Parnas Messages to Be Part of House Filing: Impeachment Update

Billy House

(Bloomberg) -- The Senate will be ready to begin Donald Trump’s impeachment trial on Tuesday after House prosecutors and the president’s lawyers file their trial briefs over the weekend.

Here are the latest developments:

Parnas Messages to Be Part of House Filing (6:36 p.m.)

House Democrats plan to include material from Lev Parnas, the indicted associate of Rudy Giuliani, as part of the official impeachment record accompanying the brief they will file before Trump’s trial starts Tuesday.

The brief will argue for admitting evidence not presented during the House investigation -- such as the material from Parnas -- as well as for calling witnesses not heard during the House probe, Democrats said in a briefing.

Documents released earlier this week by House Democrats contained messages to Parnas from GOP congressional candidate Robert Hyde suggesting that someone had then-U.S. Ambassador to Ukraine Marie Yovanovitch under surveillance near Kyiv in March 2019.

Additional Parnas material that will be part of the record was released by House Democrats Friday night, including a transcript of a Jan. 16 interview of Parnas on CNN, in which he says he’s willing to testify at the trial.

Democrats said they will argue that blocking witnesses goes against the history of impeachment trials, and that even Mitch McConnell spoke in favor of a request for three witnesses during President Bill Clinton’s 1999 trial.

The seven House managers plan to work through the weekend to prepare for the trial, and will do a walk-through of the Senate chamber Monday, the eve of the trial. Their individual roles haven’t been fully determined.

House Democrats set up a web page to serve as a repository for documents related to the impeachment trial.

Pompeo to Probe Possible Envoy Surveillance (12:18 p.m.)

Secretary of State Michael Pompeo said he has an obligation to investigate reports suggesting that the former U.S. ambassador to Ukraine was under surveillance and possibly threatened by associates of Lev Parnas, who worked with Trump’s personal attorney Rudy Giuliani to find dirt on Joe Biden in Ukraine.

“I suspect that much of what’s been reported will ultimately prove wrong, but our obligation, my obligation as secretary of State, is to make sure that we evaluate, investigate,” Pompeo said on the “Tony Katz Today” syndicated radio show.

The comments were Pompeo’s first public response to the claims surrounding Marie Yovanovitch, the ambassador in Kyiv who was recalled two months early in 2019 after Giuliani launched an effort to oust her.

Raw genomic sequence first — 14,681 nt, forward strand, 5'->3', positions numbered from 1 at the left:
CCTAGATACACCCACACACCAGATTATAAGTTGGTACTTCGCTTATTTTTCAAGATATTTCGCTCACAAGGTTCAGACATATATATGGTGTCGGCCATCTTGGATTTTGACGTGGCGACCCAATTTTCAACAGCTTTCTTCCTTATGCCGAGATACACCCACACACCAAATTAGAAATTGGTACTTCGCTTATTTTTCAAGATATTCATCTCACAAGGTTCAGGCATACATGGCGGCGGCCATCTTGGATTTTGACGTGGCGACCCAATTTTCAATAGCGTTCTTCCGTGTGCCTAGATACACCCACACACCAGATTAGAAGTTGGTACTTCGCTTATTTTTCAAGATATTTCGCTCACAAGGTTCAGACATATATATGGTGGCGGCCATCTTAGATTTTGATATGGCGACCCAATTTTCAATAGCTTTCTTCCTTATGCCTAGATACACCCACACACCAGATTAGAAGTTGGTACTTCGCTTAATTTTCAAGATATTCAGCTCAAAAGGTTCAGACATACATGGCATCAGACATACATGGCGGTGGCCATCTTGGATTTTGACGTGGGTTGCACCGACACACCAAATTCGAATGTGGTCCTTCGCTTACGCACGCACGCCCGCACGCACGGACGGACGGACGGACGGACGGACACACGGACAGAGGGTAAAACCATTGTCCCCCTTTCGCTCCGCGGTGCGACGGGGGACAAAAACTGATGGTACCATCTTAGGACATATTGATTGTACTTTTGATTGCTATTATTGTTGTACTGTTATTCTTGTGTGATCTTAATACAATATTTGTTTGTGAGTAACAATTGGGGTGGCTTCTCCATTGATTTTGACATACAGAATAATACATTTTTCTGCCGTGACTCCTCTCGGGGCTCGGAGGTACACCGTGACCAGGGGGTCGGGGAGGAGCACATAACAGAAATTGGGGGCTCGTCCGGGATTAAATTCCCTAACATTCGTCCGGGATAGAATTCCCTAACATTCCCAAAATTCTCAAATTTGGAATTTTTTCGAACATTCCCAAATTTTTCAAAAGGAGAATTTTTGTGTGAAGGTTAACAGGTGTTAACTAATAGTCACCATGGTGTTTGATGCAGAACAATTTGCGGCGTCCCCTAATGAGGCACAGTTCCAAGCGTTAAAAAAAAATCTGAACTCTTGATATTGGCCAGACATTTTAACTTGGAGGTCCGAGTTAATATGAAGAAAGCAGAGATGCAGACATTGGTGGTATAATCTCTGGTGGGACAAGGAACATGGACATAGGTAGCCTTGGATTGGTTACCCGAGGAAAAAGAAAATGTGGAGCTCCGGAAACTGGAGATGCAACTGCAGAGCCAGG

Documents released earlier this week by House Democrats contained messages to Parnas from GOP congressional candidate Robert F. Hyde suggesting that someone had Yovanovitch under surveillance near Kyiv. “If you want her out they need to make contact with security forces,” Hyde wrote in one message in March 2019.

Pompeo has faced criticism for not defending Yovanovitch during the impeachment drama. His silence about the possible threats to Yovanovitch provoked a new wave of outrage from current and former diplomats who said he was sacrificing security to preserve his relationship with Trump. -- Nick Wadhams

Weekend Briefs Promise Window Into Trial (10:17 a.m.)

The Senate, now converted into an impeachment court, has given the president and the House a series of deadlines to prepare for next week’s trial.

Trump’s legal team has until 6 p.m. on Saturday to respond to the Senate’s summons and must file its trial brief by noon on Monday.

The House must file its trial brief by 5 p.m. on Saturday, which is expected to be released publicly. The managers who will be prosecuting the House’s case have until noon on Monday to file their reply to Trump’s response to the summons. The House can also reply to the president’s brief by noon Tuesday.

The impeachment trial will begin at 1 p.m. on Tuesday, which will include a vote on the resolution from Senate Majority Leader Mitch McConnell to set the terms of the trial. -- Steven T. Dennis, Billy House

Catch Up on Impeachment Coverage

Trump Impeachment Defense Remains Work in Progress Near Trial

Key Events

Chief Justice John Roberts was sworn in Thursday as presiding officer, and then administered the oath to senators as impeachment jurors. The Senate still needs to adopt trial rules.The House impeachment resolution is H.Res. 755. The Intelligence Committee Democrats’ impeachment report is here.Gordon Sondland’s transcript is here and here; Kurt Volker’s transcript is here and here. Former U.S. Ambassador to Ukraine Marie Yovanovitch’s transcript is here and here; the transcript of Michael McKinley, former senior adviser to the secretary of State, is here. The transcript of David Holmes, a Foreign Service officer at the U.S. Embassy in Kyiv, is here.The transcript of William Taylor, the top U.S. envoy to Ukraine, is here and here. State Department official George Kent’s testimony is here and here. Testimony by Alexander Vindman can be found here, and the Fiona Hill transcript is here. Laura Cooper’s transcript is here; Christopher Anderson’s is here and Catherine Croft’s is here. Jennifer Williams’ transcript is here and Timothy Morrison’s is here. The Philip Reeker transcript is here. Mark Sandy’s is here.

--With assistance from Laura Litvan, Steven T. Dennis and Nick Wadhams.

To contact the reporter on this story: Billy House in Washington at bhouse5@bloomberg.net

To contact the editors responsible for this story: Joe Sobczyk at jsobczyk@bloomberg.net, Laurie Asséo, Anna Edgerton

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